On December 16-17th, I am hosting a swim and run camp in Victoria, BC. You might be thinking: “Why the heck would I want to go train hard RIGHT BEFORE CHRISTMAS?” or “I’m not interested in training before Christmas.” Those are fair comments and I get that it is hard to do camps when racing is a LONG WAY AWAY but I am going to explain why I think this camp is valuable at this point in the year.
The 12 Week Broken Ankle Recovery Update
It has been 12 weeks to the day since I had my bike accident and broke my ankle. In this 12 week video update, I share a bit about the people that have helped me get back to speed so quickly and kept my attitude in check. Staying positive and engaged in the process of recovery has been the key to getting back in shape quickly.
This injury has helped redefine and motivate my desire to race. I feel like I am among a new generation of athletes who continue to race into their 40s and remain competitive as elites. This isn’t “normal” and there is certainly some resistance to this notion. Although I am more of an outlier at the moment, I don’t think this will always be the case.
I am thankful to have great sponsors and supporters who believe that fast after 40 means REALLY FAST. I love the idea of helping to define what that is and work hard to set the bar as high as possible. I look to my contemporaries, athletes like Jo Pavey and Gunn-Rita Dahle, who are competing as top level elites in their sports (running and mountain biking) to help me decide what level I plan to compete at. The top level.
I am still looking at Kona in 2017.
Looking forward to setting some new benchmarks this season.
Thanks for following along.
xoxo Melanie ???
Last weekend I raced my first mountain bike race in three years.
I joined the fun at the first Canada Cup National XC Series race ever hosted in Victoria.
Channeling Paola Pezzo old-school style by forgetting to zip my jersey up – Braison Images photo Read more
Competing at Ironman Arizona in my second attempt racing a full distance Ironman
My second attempt racing a full distance Ironman distance was at Ironman Arizona. I had the privilege of having my ass handed to me by Meredith Kessler after I finished in 9:14, a time that might have been respectable 5 years ago but was in another time zone behind MBK’s 8:44 (the fastest Ironman performance of 2015-so amazing!). It is good I was on the course with her that day. It is invaluable to have that performance to shine a light on where I can improve. Without comparing apples to apples, you never really know where you stack up and I was good in my second attempt but I still need to improve. Read more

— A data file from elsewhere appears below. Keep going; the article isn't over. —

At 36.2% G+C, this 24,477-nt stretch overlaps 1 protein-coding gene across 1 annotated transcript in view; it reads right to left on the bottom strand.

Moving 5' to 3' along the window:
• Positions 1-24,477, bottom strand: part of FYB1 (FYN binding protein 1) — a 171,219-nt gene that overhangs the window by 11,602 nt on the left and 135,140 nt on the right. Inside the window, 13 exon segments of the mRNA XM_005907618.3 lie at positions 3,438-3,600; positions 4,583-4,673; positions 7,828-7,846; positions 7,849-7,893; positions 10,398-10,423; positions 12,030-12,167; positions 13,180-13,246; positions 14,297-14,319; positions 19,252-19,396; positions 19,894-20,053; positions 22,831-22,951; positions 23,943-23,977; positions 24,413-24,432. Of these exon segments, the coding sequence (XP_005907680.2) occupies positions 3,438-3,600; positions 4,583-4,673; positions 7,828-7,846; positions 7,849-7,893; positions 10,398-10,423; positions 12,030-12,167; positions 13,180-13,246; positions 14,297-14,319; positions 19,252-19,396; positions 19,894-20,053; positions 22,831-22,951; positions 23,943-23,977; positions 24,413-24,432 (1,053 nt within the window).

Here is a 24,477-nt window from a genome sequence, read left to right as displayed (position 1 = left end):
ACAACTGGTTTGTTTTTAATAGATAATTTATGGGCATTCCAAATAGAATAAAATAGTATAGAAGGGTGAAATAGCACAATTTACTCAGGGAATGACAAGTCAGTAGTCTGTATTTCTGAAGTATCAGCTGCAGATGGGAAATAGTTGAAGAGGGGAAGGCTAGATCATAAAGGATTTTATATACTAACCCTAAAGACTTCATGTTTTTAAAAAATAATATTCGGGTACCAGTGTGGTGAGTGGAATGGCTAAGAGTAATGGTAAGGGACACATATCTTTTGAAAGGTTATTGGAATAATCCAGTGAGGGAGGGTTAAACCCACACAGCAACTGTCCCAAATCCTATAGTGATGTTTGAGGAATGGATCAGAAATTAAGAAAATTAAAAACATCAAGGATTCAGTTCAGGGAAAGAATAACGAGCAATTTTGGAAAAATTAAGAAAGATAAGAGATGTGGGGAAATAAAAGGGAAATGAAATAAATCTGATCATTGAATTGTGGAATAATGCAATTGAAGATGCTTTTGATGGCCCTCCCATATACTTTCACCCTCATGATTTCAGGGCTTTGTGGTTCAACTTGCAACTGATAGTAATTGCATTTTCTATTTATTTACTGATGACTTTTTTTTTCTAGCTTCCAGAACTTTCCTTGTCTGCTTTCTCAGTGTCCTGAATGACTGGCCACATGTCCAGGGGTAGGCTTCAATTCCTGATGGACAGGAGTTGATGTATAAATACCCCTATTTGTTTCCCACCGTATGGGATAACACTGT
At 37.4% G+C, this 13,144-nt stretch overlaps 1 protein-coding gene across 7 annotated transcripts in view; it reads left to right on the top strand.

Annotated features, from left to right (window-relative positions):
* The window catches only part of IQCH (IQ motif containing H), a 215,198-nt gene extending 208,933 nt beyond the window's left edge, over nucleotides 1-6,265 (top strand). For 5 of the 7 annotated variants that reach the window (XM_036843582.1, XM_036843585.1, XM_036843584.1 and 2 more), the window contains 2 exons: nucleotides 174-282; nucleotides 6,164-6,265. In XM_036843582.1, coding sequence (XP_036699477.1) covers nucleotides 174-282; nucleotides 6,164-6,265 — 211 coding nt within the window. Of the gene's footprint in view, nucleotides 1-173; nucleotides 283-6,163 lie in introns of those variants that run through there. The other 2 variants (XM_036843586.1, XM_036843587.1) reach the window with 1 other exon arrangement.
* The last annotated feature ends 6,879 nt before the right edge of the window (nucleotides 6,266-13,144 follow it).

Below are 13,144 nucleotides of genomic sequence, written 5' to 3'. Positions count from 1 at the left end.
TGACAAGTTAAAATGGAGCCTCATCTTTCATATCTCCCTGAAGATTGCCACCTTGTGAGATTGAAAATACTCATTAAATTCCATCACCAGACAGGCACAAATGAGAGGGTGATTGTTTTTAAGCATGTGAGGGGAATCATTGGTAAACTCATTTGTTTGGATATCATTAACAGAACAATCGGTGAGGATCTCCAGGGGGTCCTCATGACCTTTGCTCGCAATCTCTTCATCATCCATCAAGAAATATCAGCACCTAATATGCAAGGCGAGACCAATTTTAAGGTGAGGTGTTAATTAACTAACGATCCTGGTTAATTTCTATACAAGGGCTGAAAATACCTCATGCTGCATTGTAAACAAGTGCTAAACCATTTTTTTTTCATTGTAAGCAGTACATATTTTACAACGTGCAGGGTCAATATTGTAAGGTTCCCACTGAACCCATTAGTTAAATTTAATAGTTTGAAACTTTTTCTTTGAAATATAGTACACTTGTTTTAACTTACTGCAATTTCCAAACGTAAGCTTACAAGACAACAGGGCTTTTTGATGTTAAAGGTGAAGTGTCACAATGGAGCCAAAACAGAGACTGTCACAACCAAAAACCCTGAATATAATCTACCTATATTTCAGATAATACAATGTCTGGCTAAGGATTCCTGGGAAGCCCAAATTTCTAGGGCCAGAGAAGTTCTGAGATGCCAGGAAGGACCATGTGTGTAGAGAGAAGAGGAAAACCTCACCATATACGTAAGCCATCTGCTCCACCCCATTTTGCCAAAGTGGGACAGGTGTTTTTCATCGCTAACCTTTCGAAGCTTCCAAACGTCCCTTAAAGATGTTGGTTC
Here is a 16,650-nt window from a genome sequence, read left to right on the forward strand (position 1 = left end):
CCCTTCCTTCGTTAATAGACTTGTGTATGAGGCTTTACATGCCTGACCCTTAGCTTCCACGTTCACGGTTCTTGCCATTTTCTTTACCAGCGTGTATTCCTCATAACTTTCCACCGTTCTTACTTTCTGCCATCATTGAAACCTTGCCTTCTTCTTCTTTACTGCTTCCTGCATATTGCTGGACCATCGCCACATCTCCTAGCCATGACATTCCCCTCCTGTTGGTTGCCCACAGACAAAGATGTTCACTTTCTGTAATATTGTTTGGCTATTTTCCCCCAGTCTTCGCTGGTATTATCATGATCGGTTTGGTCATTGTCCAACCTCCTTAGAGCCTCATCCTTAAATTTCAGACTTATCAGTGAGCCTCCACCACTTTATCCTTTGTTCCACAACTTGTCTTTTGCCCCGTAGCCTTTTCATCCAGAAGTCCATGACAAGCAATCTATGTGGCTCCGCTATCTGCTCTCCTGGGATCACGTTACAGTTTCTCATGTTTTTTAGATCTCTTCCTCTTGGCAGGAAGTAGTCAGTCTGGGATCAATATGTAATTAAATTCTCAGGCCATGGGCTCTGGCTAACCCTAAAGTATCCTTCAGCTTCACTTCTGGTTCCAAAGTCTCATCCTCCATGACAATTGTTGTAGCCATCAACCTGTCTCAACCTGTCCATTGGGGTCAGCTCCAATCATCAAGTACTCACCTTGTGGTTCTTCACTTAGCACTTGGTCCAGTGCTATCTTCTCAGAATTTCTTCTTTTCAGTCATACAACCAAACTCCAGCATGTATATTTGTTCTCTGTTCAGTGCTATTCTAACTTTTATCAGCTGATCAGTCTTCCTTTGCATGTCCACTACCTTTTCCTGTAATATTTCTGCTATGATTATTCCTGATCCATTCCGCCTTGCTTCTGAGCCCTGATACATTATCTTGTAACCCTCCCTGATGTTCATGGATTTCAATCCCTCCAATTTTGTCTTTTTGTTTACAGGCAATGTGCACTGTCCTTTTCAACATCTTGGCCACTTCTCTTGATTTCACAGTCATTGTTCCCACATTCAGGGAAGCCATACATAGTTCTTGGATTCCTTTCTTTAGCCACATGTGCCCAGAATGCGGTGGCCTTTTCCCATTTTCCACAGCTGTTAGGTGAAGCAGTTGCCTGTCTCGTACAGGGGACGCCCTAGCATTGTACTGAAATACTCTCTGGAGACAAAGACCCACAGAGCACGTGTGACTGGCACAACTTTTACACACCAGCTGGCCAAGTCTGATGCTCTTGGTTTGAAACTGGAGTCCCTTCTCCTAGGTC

This quote sums up my 2nd place (and fastest bike split) debut Ironman Canada performance and why I am so happy with what happened but hungry, motivated and determined for more:
“A win doesn’t feel as good as a loss feels bad, and the good feeling doesn’t last as long as the bad. Not even close.” – Andre Agassi
Coming that close to winning my first Ironman was insane. But losing the race that late in the race leaves me with the belief that I could maybe win an Ironman. I don’t know that I truly thought I could win Sunday. I don’t really feel “bad” about anything on Sunday because I truly gave my best on the day. The fact I made some mistakes and didn’t win means there is still unfinished business and I am so glad. It is what drives us.
Danielle Mack executed a super strong race under terrible conditions to win her second Ironman. Although I love a lot of the girls I race against- because they are amazing people I admire so much- having a former XTERRA age group World Champ win this Ironman makes me very happy. I am so happy for her and I am so glad she got to experience the wonderful vibe and support my country brought on the day. So my sincerest, biggest, proudest congratulations to you Danielle on such a great race!
Third place was another Canadian -Jen Annett- who posted the fastest run. XTERRA girls and Canadian girls are tougher than a $3 steak so the race conditions were no match for us. Thank you to the rest of the field for making my first Ironman such a hard effort because I wanted nothing less than my best on the day and that is exactly what I gave thanks to you guys. What a day.
Thank you Whistler for welcoming us, taking care of us and inspiring us. Through terrible weather there were volunteers and fans everywhere, from Whistler to Pemberton. I actually had tears welling up coming in off the bike because there were SO MANY PEOPLE!!!!! It was overwhelming. Thank you thank you! I never would have expected an Ironman to create career moments but there are many from Sunday. Whistler, you rock. Also thank you to Ironman Canada and WTC for this event. I appreciated so much the opportunity to race in my home country and seeing the familiar faces from Ironman in Victoria and Whistler helped me calm my nerves. Thanks a lot guys.
So here is my day:
“What you feel doesn’t matter in the end; it’s what you do that makes you brave.” – good old Andre again.